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Red Sox-Orioles: Have the Roles in the Rivalry Been Reversed?

BOSTON, MA - SEPTEMBER 21:  Mark Reynolds #12 of the Baltimore Orioles rounds the bases after a home run as Josh Beckett #19 of the Boston Red Sox regroups at Fenway Park September 21, 2011 in Boston, Massachusetts. (Photo by Jim Rogash/Getty Images)
Jim Rogash/Getty Images
Chris MahrContributor INovember 1, 2016

For the Red Sox in the mid-to-late-2000s, games against the Orioles felt like automatic wins.

From 2006 to ’09, Boston rang up a 55–21 record against its Charm City rivals—a dominant .723 winning percentage. It wasn’t just the number of wins that made this a one-sided rivalry. It was how Boston won.

Fans invading Camden Yards and making it sound like Fenway South. Feasting on Baltimore’s pitching to the point where it felt like Oriole starters never made it past the fifth inning. Clay Buchholz throwing a no-hitter against the Birds in his second professional start, in September 2007.

But is the tone of this rivalry starting to turn?

Look no further than the end of 2011 as proof that it might. Boston had beaten Baltimore seven straight times earlier in the season, and the Orioles would finish the year with baseball’s fourth worst record. But that didn’t stop the Orioles from playing the role of September spoilers—and in devastating fashion at that.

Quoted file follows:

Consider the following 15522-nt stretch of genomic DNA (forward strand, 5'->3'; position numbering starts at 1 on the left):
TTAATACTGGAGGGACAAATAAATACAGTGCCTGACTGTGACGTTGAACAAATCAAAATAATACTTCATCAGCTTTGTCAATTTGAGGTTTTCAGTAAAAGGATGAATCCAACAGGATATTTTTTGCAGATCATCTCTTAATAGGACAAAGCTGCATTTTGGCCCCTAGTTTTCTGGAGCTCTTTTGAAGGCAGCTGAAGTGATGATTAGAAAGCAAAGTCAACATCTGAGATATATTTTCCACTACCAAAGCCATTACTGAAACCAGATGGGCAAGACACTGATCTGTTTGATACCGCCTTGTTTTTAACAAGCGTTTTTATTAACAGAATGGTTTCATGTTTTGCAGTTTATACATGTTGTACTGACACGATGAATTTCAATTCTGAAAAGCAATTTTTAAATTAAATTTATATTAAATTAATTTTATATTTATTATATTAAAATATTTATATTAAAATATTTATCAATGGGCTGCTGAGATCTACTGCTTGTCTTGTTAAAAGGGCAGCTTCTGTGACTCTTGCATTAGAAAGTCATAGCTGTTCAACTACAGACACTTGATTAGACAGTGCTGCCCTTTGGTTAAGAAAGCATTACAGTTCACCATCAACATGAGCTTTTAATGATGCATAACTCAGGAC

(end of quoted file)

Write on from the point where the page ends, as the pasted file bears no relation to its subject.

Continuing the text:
The Birds took three-of-four at Fenway in the Red Sox’s final home series of the season. Boston’s 6–4 loss in the rubber game on September 25 was so disheartening that the home crowd booed the Red Sox off the field.

And that was before the season-ending, three-game set at Camden Yards that will live in infamy in Red Sox Nation. Josh Beckett couldn’t hold on to a 2–1 lead in the opener—the second time in six days he lost to Baltimore—and Jonathan Papelbon couldn’t slam the door with a 3–2 lead and two outs in the ninth in a heartbreaking Game 162.

NEW YORK, NY - MAY 02:  Nick Markakis #21 of the Baltimore Orioles celebrates his seventh inning home run against the New York Yankees with teammate Adam Jones #10 at Yankee Stadium on May 2, 2012  in the Bronx borough of New York City.  (Photo by Jim McI
Jim McIsaac/Getty Images

Fast forward to the start of this season. Both teams have been affected by that final series in 2011—one for the better, one for the worse.

The 16–9 Orioles are just a game behind Tampa Bay for the division lead. Their pitching staff has an AL-low 2.83 ERA. They have a young offense that comes up with timely big hits (home runs from Chris Davis, JJ Hardy, Nick Markakis and Matt Wieters in their two recent wins against the Yankees). And manager Buck Showalter seems to be pushing all the right buttons.

In sharp contrast, the 11–13 Red Sox sit in the basement of the American League East. Their pitching has been a disaster, their offense (while potent overall) has disappeared at stretches and volatile manager Bobby Valentine has looked like a bad fit from the start.

These are the circumstances surrounding the teams’ first series of the year. With five months of baseball yet to be played, it’s premature to say that the Orioles are now the team to beat and the Red Sox are on the decline.

But those automatic wins that Boston used to take for granted sure feel like a thing of the past.

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